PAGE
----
8. Scout

    left arm/shoulder pain

    Hi there, Just wanted to let you know that I have this happen quite a lot, to be honest. And, often quite badly. I regularly get tingles down my arm, too, which can be scary. As the others have said: make sure you see a doctor (and even a cardiologist, just to be safe), but I would wager it is Dysautonomia related. If in doubt, however, see someone. Take care!
  9. Scout

    mitral valve prolapse

    Hi there, I have mitral valve prolapse. It's not severe, but I've been told we will need to keep an eye on it. Also: I have the exact "bubbling" sensation you speak of! It's very odd and hard to describe, but you described it very well I think. Very strange and "gurgling", sometimes, almost a grinding feeling. I am not sure what entirely is caused by my MVP, and what is caused by my dysautonomia, but I do know that they often overlap, and that a lot of people with one, have the other. I've also heard MVP itself can be caused by dysautonomia, but I'm not exactly sure. Feel free to ask any questions if you have any! All the best.
  10. Scout

    Long term heart health

    I do think about this a lot, to be honest. But I also remind myself that I've done all I can to try and combat these symptoms (to the best of my abilities), and seeing a cardiologist yearly (sometimes twice a year), helps keep peace of mind. My cardiologist has said there is a small chance that my heart could enlarge over time, and I appreciate his honesty, but he did emphasise that it is rare and would likely be reversible. I did have a severe episode once and my left atrium actually had enlarged a little, but it went back to normal. Keep in mind I also have mitral valve prolapse which contributes to that, and which I get monitored. I would certainly recommend seeing a cardiologist annually if you do have heart symptoms, and always address any concerns with them, but try not to worry too much about it: a lot of people have POTS and their hearts are fine and dandy, even after many decades.
  11. I haven't had this symptom happen as much lately (had a while where it was happening every night, in the past) but had a really bad episode last night. I was moving house over the past couple of days, and I ensured I didn't do any heavy lifting, because that makes my symptoms a lot worse. But I am still very exhausted, and the exertion must have contributed to it. Basically, I woke up in the early hours of the morning, with this very strong surge feeling. Oddly, my heart wasn't racing like it usually does, but it was beating very strong against my chest. The "surge" feeling was almost unbearable. Very uncomfortable. It only went away when I sat upright, which is odd, and I have noticed happen a few times. Lying down seems to make it worse, or I have to sit up to "reset" my body, and then I can feel it slowly come down. It took just under 10 minutes for it to go away. I am guessing my BP was sky high, causing that feeling. Does anyone else have this? I'm finally see a specialist in ANS disorders in less than a month, so... hopefully some answers. Hope everyone is having a wonderful day.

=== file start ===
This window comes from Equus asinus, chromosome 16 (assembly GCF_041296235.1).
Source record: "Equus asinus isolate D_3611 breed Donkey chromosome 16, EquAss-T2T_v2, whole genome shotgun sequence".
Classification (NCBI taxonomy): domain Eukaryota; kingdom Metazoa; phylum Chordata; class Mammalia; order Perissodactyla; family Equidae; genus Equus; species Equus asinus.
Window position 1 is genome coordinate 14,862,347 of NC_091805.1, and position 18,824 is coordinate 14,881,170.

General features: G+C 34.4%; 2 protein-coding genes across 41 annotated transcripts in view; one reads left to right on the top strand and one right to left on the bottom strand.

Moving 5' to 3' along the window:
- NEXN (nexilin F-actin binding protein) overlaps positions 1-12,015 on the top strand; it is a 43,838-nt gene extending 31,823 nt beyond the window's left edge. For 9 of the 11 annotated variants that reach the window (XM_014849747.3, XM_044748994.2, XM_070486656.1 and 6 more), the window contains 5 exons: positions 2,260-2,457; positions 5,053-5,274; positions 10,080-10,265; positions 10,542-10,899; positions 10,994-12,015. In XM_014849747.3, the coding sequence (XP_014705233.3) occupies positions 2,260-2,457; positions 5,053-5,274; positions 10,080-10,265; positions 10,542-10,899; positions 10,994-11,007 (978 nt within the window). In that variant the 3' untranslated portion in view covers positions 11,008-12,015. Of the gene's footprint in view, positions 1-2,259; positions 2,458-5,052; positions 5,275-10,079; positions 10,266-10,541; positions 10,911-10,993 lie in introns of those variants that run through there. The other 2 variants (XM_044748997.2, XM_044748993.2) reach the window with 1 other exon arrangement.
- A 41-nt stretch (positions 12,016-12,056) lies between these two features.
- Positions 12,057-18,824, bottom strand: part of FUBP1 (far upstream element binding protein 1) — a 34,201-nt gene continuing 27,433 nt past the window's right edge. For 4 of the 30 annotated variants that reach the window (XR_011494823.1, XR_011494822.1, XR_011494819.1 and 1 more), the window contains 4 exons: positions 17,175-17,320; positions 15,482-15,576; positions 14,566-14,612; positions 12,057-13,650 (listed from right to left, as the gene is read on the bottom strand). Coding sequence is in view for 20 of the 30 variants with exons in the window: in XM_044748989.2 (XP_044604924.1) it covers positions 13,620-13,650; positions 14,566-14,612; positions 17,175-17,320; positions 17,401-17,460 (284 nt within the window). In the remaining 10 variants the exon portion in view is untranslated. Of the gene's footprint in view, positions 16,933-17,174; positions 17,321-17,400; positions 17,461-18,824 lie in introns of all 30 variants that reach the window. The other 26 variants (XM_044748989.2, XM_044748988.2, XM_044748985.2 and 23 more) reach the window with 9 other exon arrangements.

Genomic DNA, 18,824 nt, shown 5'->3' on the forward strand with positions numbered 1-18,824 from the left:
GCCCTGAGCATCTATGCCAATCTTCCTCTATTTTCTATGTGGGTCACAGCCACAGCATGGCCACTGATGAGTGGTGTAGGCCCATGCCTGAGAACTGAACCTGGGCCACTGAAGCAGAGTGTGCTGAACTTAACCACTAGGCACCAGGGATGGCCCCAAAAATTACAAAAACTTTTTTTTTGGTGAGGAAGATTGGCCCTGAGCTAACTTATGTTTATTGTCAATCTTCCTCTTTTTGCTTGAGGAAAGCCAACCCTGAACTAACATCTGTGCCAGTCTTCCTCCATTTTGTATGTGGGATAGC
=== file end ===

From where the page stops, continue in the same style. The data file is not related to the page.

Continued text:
12. Is this quite common in Dysautonomia? I notice my HR speed up a lot when swallowing drink or food, and it then slows down afterwards. I figured it has something to do with the vagus nerve. Can be quite uncomfortable.
  13. I'm so sorry you're having this happen @Pistol. I'm still trying to find something that works for my flares, as I have very similar readings to yours. My BP can be totally normal and on the low side, and then unexpectedly high at other times, making me feel very ill. Similar to yourself, and other folks above: I have found fluids usually help a lot, and make flares / episodes less frequent, but they don't stop them entirely, and sometimes not even close. Truly wish I had something useful to suggest, but until I see my specialist for the first time (still on a wait list to see a local ANS specialist), I'm afraid I feel rather useless. @jklass44 I have a similar issues with beta-blockers. Chest pains, and they don't control my symptoms anymore, for some reason. Lots of trial and error, I suppose.
  14. Scout

    Mobility aids

    After another severe episode yesterday where I could barely walk, I've officially decided it's time to get a mobility aid for my "bad" (badder than usual) days, to use when I need to run errands but otherwise can't get around. For cost efficiency, I'm investigating getting a simple electric "commuter" scooter (as they are significantly more affordable), with a seat. Some can fold up easily, which is a bonus. But if anyone can recommend anything, or if you have any experience with using mobility aids, I am open ears. Many thanks.
  15. Scout

    Low iron.

    Thank you all so much for your replies. Very appreciated! My b12 has been slightly low on occasion, but the past few times, it has come back OK. I will look at having a small amount of red meat a few times a week, and see if that improves!